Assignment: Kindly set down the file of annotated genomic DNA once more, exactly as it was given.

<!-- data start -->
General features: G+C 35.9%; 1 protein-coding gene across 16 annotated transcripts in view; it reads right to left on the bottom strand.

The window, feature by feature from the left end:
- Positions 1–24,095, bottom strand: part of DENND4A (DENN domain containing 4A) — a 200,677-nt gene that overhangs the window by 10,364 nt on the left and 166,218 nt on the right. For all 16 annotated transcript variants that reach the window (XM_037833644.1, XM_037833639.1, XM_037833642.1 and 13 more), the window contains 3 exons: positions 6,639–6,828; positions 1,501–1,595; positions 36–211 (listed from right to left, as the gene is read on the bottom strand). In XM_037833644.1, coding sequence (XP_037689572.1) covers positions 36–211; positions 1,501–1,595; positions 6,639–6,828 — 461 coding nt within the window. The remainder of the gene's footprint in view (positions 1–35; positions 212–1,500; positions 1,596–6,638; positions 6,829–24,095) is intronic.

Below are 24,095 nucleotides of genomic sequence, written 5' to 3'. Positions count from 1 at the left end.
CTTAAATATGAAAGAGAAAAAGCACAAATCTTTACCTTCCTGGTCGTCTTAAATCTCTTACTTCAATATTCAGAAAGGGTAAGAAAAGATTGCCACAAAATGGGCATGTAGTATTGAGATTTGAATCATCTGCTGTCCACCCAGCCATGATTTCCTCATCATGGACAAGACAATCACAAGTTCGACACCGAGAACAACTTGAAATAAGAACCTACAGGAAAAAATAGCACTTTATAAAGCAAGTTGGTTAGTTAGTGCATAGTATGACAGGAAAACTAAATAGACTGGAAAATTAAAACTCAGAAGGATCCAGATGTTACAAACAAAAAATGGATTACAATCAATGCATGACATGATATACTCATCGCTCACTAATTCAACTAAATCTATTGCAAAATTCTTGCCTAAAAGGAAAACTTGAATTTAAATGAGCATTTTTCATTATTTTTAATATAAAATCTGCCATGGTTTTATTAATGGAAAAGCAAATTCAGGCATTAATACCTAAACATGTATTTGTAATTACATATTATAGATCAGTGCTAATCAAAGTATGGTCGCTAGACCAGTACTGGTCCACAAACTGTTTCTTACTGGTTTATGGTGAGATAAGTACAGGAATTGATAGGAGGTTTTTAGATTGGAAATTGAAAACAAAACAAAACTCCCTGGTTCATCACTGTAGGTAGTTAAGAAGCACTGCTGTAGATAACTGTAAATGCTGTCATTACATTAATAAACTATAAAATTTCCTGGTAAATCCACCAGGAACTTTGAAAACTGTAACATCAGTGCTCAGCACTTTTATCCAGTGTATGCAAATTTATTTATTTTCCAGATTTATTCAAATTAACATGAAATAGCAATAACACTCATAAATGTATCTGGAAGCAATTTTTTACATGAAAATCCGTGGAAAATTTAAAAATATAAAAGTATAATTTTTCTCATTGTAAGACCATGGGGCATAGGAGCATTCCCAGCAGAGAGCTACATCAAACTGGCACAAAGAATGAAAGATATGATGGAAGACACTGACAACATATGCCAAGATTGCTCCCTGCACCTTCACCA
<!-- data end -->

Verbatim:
General features: G+C 35.9%; 1 protein-coding gene across 16 annotated transcripts in view; it reads right to left on the bottom strand.

The window, feature by feature from the left end:
- Positions 1–24,095, bottom strand: part of DENND4A (DENN domain containing 4A) — a 200,677-nt gene that overhangs the window by 10,364 nt on the left and 166,218 nt on the right. For all 16 annotated transcript variants that reach the window (XM_037833644.1, XM_037833639.1, XM_037833642.1 and 13 more), the window contains 3 exons: positions 6,639–6,828; positions 1,501–1,595; positions 36–211 (listed from right to left, as the gene is read on the bottom strand). In XM_037833644.1, coding sequence (XP_037689572.1) covers positions 36–211; positions 1,501–1,595; positions 6,639–6,828 — 461 coding nt within the window. The remainder of the gene's footprint in view (positions 1–35; positions 212–1,500; positions 1,596–6,638; positions 6,829–24,095) is intronic.

Below are 24,095 nucleotides of genomic sequence, written 5' to 3'. Positions count from 1 at the left end.
CTTAAATATGAAAGAGAAAAAGCACAAATCTTTACCTTCCTGGTCGTCTTAAATCTCTTACTTCAATATTCAGAAAGGGTAAGAAAAGATTGCCACAAAATGGGCATGTAGTATTGAGATTTGAATCATCTGCTGTCCACCCAGCCATGATTTCCTCATCATGGACAAGACAATCACAAGTTCGACACCGAGAACAACTTGAAATAAGAACCTACAGGAAAAAATAGCACTTTATAAAGCAAGTTGGTTAGTTAGTGCATAGTATGACAGGAAAACTAAATAGACTGGAAAATTAAAACTCAGAAGGATCCAGATGTTACAAACAAAAAATGGATTACAATCAATGCATGACATGATATACTCATCGCTCACTAATTCAACTAAATCTATTGCAAAATTCTTGCCTAAAAGGAAAACTTGAATTTAAATGAGCATTTTTCATTATTTTTAATATAAAATCTGCCATGGTTTTATTAATGGAAAAGCAAATTCAGGCATTAATACCTAAACATGTATTTGTAATTACATATTATAGATCAGTGCTAATCAAAGTATGGTCGCTAGACCAGTACTGGTCCACAAACTGTTTCTTACTGGTTTATGGTGAGATAAGTACAGGAATTGATAGGAGGTTTTTAGATTGGAAATTGAAAACAAAACAAAACTCCCTGGTTCATCACTGTAGGTAGTTAAGAAGCACTGCTGTAGATAACTGTAAATGCTGTCATTACATTAATAAACTATAAAATTTCCTGGTAAATCCACCAGGAACTTTGAAAACTGTAACATCAGTGCTCAGCACTTTTATCCAGTGTATGCAAATTTATTTATTTTCCAGATTTATTCAAATTAACATGAAATAGCAATAACACTCATAAATGTATCTGGAAGCAATTTTTTACATGAAAATCCGTGGAAAATTTAAAAATATAAAAGTATAATTTTTCTCATTGTAAGACCATGGGGCATAGGAGCATTCCCAGCAGAGAGCTACATCAAACTGGCACAAAGAATGAAAGATATGATGGAAGACACTGACAACATATGCCAAGATTGCTCCCTGCACCTTCACCA